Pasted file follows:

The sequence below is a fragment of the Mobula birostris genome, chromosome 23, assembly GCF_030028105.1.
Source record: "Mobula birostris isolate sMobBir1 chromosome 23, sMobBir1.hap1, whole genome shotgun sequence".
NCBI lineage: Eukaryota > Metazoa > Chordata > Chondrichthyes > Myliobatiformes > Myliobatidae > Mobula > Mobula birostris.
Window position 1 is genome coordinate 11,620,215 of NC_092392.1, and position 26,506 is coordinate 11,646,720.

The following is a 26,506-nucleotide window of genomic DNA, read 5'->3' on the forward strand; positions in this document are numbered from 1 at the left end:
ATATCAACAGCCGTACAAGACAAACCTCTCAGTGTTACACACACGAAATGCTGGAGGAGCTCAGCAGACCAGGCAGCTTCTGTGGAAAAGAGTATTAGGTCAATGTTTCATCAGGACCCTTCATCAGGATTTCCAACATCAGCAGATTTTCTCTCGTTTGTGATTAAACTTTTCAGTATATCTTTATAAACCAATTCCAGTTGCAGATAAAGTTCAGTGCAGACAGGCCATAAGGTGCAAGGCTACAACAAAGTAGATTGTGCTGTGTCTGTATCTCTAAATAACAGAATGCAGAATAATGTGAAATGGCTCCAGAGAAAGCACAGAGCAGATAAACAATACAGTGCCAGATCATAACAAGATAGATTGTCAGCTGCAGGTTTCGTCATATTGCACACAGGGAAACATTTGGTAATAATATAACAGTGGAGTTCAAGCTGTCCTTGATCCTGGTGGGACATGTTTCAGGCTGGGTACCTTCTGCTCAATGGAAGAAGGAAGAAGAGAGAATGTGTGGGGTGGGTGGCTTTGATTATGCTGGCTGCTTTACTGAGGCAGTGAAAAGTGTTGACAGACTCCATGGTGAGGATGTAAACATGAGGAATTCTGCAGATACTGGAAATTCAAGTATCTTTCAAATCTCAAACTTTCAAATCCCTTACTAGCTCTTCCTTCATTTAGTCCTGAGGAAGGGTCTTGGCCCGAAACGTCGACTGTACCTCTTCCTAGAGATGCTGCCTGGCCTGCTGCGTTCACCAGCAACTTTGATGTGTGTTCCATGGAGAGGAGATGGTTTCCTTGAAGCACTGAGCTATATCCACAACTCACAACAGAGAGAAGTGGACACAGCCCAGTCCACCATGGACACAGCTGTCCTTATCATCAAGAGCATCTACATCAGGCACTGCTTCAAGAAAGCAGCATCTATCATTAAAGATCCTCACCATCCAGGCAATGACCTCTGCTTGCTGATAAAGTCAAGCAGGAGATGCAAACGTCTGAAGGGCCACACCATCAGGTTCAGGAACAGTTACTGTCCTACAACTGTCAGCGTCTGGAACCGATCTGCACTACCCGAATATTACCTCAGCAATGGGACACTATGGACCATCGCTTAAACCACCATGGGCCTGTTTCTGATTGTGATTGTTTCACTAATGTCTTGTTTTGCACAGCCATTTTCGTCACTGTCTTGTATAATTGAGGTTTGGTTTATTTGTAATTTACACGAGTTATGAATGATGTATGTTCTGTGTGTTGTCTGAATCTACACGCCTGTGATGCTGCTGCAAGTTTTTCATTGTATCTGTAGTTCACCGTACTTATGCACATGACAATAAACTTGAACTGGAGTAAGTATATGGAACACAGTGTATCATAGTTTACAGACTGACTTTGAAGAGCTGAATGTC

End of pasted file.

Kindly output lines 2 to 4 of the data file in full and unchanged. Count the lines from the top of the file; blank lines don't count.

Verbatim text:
Source record: "Mobula birostris isolate sMobBir1 chromosome 23, sMobBir1.hap1, whole genome shotgun sequence".
NCBI lineage: Eukaryota > Metazoa > Chordata > Chondrichthyes > Myliobatiformes > Myliobatidae > Mobula > Mobula birostris.
Window position 1 is genome coordinate 11,620,215 of NC_092392.1, and position 26,506 is coordinate 11,646,720.